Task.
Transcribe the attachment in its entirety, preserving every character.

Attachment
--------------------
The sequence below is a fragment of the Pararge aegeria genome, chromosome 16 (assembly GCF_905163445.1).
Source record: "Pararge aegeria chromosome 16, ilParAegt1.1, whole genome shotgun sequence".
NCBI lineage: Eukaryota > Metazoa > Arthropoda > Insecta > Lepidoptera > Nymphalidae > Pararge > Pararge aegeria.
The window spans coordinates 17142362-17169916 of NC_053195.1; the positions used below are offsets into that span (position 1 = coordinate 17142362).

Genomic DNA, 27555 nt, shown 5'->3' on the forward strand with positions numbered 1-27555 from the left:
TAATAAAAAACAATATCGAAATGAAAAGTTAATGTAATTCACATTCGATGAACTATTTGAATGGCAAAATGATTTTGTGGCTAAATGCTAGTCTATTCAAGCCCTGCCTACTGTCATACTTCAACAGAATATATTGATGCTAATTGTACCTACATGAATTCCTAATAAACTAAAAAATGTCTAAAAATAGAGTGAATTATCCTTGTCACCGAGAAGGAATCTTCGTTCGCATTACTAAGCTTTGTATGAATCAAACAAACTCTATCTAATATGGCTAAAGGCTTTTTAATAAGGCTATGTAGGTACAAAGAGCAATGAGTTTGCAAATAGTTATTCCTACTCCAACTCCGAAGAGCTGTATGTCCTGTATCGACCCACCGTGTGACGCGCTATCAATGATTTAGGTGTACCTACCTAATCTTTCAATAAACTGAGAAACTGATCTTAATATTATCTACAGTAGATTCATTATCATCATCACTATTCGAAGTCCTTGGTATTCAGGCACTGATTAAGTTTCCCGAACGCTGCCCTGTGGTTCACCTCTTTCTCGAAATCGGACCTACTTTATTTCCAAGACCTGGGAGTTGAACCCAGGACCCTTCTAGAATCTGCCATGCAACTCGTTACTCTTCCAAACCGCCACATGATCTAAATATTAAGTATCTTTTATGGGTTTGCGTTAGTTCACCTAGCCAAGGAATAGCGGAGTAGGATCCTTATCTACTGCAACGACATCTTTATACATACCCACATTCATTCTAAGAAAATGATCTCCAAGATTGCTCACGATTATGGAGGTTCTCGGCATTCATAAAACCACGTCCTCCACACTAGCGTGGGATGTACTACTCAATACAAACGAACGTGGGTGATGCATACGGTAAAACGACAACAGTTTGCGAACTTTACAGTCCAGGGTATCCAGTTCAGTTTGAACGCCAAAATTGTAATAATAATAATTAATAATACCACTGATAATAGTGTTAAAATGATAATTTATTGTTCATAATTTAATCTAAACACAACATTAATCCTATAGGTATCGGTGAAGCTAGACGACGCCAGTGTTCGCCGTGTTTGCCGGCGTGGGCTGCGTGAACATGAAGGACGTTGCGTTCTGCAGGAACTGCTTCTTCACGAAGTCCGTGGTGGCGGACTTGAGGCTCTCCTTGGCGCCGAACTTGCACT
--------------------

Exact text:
The sequence below is a fragment of the Pararge aegeria genome, chromosome 16 (assembly GCF_905163445.1).
Source record: "Pararge aegeria chromosome 16, ilParAegt1.1, whole genome shotgun sequence".
NCBI lineage: Eukaryota > Metazoa > Arthropoda > Insecta > Lepidoptera > Nymphalidae > Pararge > Pararge aegeria.
The window spans coordinates 17142362-17169916 of NC_053195.1; the positions used below are offsets into that span (position 1 = coordinate 17142362).

Genomic DNA, 27555 nt, shown 5'->3' on the forward strand with positions numbered 1-27555 from the left:
TAATAAAAAACAATATCGAAATGAAAAGTTAATGTAATTCACATTCGATGAACTATTTGAATGGCAAAATGATTTTGTGGCTAAATGCTAGTCTATTCAAGCCCTGCCTACTGTCATACTTCAACAGAATATATTGATGCTAATTGTACCTACATGAATTCCTAATAAACTAAAAAATGTCTAAAAATAGAGTGAATTATCCTTGTCACCGAGAAGGAATCTTCGTTCGCATTACTAAGCTTTGTATGAATCAAACAAACTCTATCTAATATGGCTAAAGGCTTTTTAATAAGGCTATGTAGGTACAAAGAGCAATGAGTTTGCAAATAGTTATTCCTACTCCAACTCCGAAGAGCTGTATGTCCTGTATCGACCCACCGTGTGACGCGCTATCAATGATTTAGGTGTACCTACCTAATCTTTCAATAAACTGAGAAACTGATCTTAATATTATCTACAGTAGATTCATTATCATCATCACTATTCGAAGTCCTTGGTATTCAGGCACTGATTAAGTTTCCCGAACGCTGCCCTGTGGTTCACCTCTTTCTCGAAATCGGACCTACTTTATTTCCAAGACCTGGGAGTTGAACCCAGGACCCTTCTAGAATCTGCCATGCAACTCGTTACTCTTCCAAACCGCCACATGATCTAAATATTAAGTATCTTTTATGGGTTTGCGTTAGTTCACCTAGCCAAGGAATAGCGGAGTAGGATCCTTATCTACTGCAACGACATCTTTATACATACCCACATTCATTCTAAGAAAATGATCTCCAAGATTGCTCACGATTATGGAGGTTCTCGGCATTCATAAAACCACGTCCTCCACACTAGCGTGGGATGTACTACTCAATACAAACGAACGTGGGTGATGCATACGGTAAAACGACAACAGTTTGCGAACTTTACAGTCCAGGGTATCCAGTTCAGTTTGAACGCCAAAATTGTAATAATAATAATTAATAATACCACTGATAATAGTGTTAAAATGATAATTTATTGTTCATAATTTAATCTAAACACAACATTAATCCTATAGGTATCGGTGAAGCTAGACGACGCCAGTGTTCGCCGTGTTTGCCGGCGTGGGCTGCGTGAACATGAAGGACGTTGCGTTCTGCAGGAACTGCTTCTTCACGAAGTCCGTGGTGGCGGACTTGAGGCTCTCCTTGGCGCCGAACTTGCACT